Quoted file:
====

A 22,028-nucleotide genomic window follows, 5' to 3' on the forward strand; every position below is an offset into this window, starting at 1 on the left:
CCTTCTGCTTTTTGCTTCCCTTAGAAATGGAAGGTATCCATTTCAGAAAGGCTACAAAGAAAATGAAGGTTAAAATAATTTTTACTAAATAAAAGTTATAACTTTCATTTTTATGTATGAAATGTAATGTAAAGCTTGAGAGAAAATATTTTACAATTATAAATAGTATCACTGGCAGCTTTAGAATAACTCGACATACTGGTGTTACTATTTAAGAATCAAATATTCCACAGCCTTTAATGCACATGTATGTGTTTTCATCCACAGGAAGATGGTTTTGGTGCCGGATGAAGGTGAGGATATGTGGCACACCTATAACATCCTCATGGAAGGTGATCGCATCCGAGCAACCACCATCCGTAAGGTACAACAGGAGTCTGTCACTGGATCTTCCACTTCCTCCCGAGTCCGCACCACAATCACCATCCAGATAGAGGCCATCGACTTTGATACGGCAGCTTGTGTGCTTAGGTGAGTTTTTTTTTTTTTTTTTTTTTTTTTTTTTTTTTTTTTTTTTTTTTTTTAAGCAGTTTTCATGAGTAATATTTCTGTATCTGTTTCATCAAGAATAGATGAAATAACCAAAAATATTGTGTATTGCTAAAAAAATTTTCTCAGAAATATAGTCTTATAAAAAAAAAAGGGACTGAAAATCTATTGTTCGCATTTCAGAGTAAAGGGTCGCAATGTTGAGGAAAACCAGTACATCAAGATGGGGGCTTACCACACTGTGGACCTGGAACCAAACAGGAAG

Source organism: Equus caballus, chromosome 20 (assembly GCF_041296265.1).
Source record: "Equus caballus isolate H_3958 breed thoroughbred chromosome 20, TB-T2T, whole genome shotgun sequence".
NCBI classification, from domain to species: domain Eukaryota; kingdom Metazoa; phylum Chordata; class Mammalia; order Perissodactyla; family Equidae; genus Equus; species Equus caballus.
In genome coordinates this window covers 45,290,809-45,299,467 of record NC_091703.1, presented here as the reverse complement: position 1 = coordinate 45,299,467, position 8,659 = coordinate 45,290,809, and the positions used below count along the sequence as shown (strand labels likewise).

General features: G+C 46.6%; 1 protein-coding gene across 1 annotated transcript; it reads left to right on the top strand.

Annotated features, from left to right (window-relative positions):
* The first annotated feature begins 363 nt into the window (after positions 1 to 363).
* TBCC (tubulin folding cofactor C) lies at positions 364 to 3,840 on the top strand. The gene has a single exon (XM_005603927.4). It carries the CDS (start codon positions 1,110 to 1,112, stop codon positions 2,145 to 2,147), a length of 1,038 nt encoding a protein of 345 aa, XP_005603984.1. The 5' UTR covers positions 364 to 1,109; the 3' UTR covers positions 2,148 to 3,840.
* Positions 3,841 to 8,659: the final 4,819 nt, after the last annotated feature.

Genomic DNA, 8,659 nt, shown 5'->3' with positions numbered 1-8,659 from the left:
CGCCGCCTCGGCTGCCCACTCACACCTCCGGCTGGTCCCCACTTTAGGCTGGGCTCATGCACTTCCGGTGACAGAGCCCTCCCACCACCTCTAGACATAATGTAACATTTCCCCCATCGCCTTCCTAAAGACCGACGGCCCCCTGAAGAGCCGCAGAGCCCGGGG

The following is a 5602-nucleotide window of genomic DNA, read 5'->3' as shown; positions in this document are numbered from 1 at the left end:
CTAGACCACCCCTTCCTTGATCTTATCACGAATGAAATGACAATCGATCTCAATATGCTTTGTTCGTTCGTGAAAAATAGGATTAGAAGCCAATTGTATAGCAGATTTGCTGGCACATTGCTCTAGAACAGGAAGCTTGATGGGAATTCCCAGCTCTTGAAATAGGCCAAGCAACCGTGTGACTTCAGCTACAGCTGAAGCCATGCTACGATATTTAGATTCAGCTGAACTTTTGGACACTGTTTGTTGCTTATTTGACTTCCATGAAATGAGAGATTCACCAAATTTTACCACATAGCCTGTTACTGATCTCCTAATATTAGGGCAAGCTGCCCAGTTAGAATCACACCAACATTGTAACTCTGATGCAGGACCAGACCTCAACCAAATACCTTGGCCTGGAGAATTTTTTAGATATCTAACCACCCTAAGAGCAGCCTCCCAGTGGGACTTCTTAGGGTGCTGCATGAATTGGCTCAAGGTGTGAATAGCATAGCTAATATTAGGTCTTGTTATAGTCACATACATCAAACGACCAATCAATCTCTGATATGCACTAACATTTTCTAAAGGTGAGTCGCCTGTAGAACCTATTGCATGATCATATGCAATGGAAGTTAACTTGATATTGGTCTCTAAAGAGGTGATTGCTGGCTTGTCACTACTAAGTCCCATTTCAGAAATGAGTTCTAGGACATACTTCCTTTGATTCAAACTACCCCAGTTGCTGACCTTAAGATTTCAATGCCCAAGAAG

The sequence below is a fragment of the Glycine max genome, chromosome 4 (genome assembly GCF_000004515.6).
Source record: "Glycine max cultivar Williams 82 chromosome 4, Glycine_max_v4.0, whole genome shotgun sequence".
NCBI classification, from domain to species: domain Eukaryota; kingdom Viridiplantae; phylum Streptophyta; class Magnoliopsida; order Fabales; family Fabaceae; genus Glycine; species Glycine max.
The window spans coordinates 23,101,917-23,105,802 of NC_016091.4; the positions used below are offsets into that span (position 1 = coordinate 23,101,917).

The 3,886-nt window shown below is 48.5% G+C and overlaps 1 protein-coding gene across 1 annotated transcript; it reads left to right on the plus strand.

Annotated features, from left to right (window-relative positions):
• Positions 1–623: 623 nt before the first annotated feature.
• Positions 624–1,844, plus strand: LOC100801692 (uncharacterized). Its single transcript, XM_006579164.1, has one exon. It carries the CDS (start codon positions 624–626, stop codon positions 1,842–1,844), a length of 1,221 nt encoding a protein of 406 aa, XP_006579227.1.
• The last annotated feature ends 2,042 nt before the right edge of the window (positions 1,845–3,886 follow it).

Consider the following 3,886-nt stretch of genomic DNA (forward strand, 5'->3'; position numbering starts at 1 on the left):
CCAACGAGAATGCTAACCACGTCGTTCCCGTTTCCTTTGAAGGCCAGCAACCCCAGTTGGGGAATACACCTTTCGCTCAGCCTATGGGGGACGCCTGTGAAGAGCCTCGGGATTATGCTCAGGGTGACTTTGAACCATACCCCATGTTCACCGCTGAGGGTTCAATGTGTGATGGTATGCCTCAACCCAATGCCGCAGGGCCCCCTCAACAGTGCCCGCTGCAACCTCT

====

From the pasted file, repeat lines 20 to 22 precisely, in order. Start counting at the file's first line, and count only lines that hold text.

The 3,886-nt window shown below is 48.5% G+C and overlaps 1 protein-coding gene across 1 annotated transcript; it reads left to right on the plus strand.

Annotated features, from left to right (window-relative positions):
• Positions 1–623: 623 nt before the first annotated feature.